She said the district should improve site based meetings, polling, and the partnership with the PTSA. She also wants more committees to encourage dialogue before the school implements directives.

“Communication and effective collaboration has also directly affected our staff retention. Thirty-plus teachers have written anonymous letters to the board expressing concern in curriculum, data collection processes and over all job dissatisfaction,” she said, noting the board meeting minutes.

“I’ve personally spoken to multiple qualified teachers and social workers that outwardly said they wouldn’t work for our district or have chosen to leave district. This is concerning when there is already a shortage of these professionals which directly impacts our students and community,” she said.

What does the school district need to work on?

Leib said many cited an “overall lack of clear, consistent communication is creating a barrier in community connection. The district’s attempts to empower the community seem to be a reactive approach, rather than proactive. I understand the district is sent directives from the state, and there can’t always be discussion, but there is a way they could share this information to be more transparent. The district has made committees for parents, students and staff to come and have say in aspects of school atmosphere.”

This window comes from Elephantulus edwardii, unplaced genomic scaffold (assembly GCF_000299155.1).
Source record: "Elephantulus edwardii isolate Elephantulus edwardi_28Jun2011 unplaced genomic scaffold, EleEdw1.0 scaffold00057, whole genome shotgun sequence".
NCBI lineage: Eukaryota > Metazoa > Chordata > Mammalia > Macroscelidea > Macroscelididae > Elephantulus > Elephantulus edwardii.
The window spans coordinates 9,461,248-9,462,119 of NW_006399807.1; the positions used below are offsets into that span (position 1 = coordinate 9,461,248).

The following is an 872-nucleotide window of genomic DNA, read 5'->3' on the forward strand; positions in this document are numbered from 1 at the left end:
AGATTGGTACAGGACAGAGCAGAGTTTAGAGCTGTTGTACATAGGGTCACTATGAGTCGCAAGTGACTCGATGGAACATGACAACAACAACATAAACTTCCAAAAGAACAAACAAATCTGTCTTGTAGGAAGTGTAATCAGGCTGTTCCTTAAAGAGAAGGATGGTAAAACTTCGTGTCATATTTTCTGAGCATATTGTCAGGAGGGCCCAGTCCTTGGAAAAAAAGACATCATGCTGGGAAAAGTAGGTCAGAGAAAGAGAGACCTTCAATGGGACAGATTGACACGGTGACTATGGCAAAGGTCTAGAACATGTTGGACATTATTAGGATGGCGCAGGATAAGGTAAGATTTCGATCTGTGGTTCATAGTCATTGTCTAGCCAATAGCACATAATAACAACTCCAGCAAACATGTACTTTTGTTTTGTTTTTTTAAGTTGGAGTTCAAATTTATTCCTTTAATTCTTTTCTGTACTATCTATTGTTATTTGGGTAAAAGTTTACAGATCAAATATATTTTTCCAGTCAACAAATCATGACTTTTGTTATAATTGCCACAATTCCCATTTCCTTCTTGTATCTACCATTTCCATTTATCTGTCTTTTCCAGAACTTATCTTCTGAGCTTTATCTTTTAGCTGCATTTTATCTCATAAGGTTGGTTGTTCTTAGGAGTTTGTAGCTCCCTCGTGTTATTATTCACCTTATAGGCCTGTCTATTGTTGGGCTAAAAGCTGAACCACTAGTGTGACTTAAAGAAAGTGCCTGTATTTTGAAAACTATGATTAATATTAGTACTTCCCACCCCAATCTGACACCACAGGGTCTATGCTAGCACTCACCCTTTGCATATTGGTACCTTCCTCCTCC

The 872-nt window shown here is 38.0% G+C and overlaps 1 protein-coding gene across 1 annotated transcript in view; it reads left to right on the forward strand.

She added, “Change is hard, especially when it’s so much in a short period, most people can come to some form of agreement if given information, and a chance to process and understand the decisions.”

What does the school district excel at?

“Our district is making a good effort to be responsive to the changes in the employment landscape and economy, but having our district recognize the market and actually respond to it in a meaningful way is really good.

“We are expanding programs, middle school and high school are expanding their offerings. Drone certification, early childhood education, agriculture, FFA, CARE program. We have retained a majority of students in district k-6, because we've created programs to fit the needs of our students,” said Leib.

What feedback have you received from voters?

She said the school was spending $45,000 on a program to ban phones and buying containers and other equipment to hold students’ cell phones during the school day, called Yondr.

“I understand the need, phones are definitely an issue. I am unsure of the action steps for accountability of upholding the no phone policy, that led to its decision. As a taxpayer, I know the upfront cost is pretty hefty over $45,000 and I am unsure of the long term cost for maintaining the program. Perhaps this is something they (the BOE) are going over in the informational meeting they are hosting, but I have not had a chance to really fully look into it, and on the other hand if it’s truly going to create a more academically focused environment and be successful. $45,000 plus is absolutely worth the investment for our children.”